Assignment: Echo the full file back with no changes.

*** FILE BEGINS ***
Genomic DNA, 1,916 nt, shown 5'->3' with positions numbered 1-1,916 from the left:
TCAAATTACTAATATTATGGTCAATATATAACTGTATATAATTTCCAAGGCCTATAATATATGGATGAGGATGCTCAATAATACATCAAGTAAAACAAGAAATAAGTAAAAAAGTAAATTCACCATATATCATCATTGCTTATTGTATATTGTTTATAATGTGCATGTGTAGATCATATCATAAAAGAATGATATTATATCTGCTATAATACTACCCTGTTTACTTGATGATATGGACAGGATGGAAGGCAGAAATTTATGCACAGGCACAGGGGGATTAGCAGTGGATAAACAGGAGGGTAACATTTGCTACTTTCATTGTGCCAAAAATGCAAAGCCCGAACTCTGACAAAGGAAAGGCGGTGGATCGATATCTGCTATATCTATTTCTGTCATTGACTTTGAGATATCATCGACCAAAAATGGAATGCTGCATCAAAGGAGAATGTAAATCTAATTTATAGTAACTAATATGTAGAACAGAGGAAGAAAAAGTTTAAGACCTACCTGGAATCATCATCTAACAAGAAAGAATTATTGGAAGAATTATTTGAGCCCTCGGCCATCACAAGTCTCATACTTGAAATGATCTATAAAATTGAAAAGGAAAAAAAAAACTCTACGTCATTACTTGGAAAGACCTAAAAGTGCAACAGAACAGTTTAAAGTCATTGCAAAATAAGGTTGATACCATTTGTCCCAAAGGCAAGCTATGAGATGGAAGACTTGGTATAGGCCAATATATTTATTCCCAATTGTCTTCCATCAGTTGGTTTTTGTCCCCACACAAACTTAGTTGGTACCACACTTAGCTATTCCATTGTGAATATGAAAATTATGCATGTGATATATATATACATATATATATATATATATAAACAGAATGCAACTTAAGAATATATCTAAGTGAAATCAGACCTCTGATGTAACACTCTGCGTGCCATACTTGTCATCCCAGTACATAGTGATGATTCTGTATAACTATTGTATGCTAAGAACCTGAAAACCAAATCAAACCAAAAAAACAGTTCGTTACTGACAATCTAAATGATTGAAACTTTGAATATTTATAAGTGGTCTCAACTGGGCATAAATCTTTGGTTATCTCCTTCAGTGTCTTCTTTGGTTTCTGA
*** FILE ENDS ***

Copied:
Genomic DNA, 1,916 nt, shown 5'->3' with positions numbered 1-1,916 from the left:
TCAAATTACTAATATTATGGTCAATATATAACTGTATATAATTTCCAAGGCCTATAATATATGGATGAGGATGCTCAATAATACATCAAGTAAAACAAGAAATAAGTAAAAAAGTAAATTCACCATATATCATCATTGCTTATTGTATATTGTTTATAATGTGCATGTGTAGATCATATCATAAAAGAATGATATTATATCTGCTATAATACTACCCTGTTTACTTGATGATATGGACAGGATGGAAGGCAGAAATTTATGCACAGGCACAGGGGGATTAGCAGTGGATAAACAGGAGGGTAACATTTGCTACTTTCATTGTGCCAAAAATGCAAAGCCCGAACTCTGACAAAGGAAAGGCGGTGGATCGATATCTGCTATATCTATTTCTGTCATTGACTTTGAGATATCATCGACCAAAAATGGAATGCTGCATCAAAGGAGAATGTAAATCTAATTTATAGTAACTAATATGTAGAACAGAGGAAGAAAAAGTTTAAGACCTACCTGGAATCATCATCTAACAAGAAAGAATTATTGGAAGAATTATTTGAGCCCTCGGCCATCACAAGTCTCATACTTGAAATGATCTATAAAATTGAAAAGGAAAAAAAAAACTCTACGTCATTACTTGGAAAGACCTAAAAGTGCAACAGAACAGTTTAAAGTCATTGCAAAATAAGGTTGATACCATTTGTCCCAAAGGCAAGCTATGAGATGGAAGACTTGGTATAGGCCAATATATTTATTCCCAATTGTCTTCCATCAGTTGGTTTTTGTCCCCACACAAACTTAGTTGGTACCACACTTAGCTATTCCATTGTGAATATGAAAATTATGCATGTGATATATATATACATATATATATATATATATAAACAGAATGCAACTTAAGAATATATCTAAGTGAAATCAGACCTCTGATGTAACACTCTGCGTGCCATACTTGTCATCCCAGTACATAGTGATGATTCTGTATAACTATTGTATGCTAAGAACCTGAAAACCAAATCAAACCAAAAAAACAGTTCGTTACTGACAATCTAAATGATTGAAACTTTGAATATTTATAAGTGGTCTCAACTGGGCATAAATCTTTGGTTATCTCCTTCAGTGTCTTCTTTGGTTTCTGA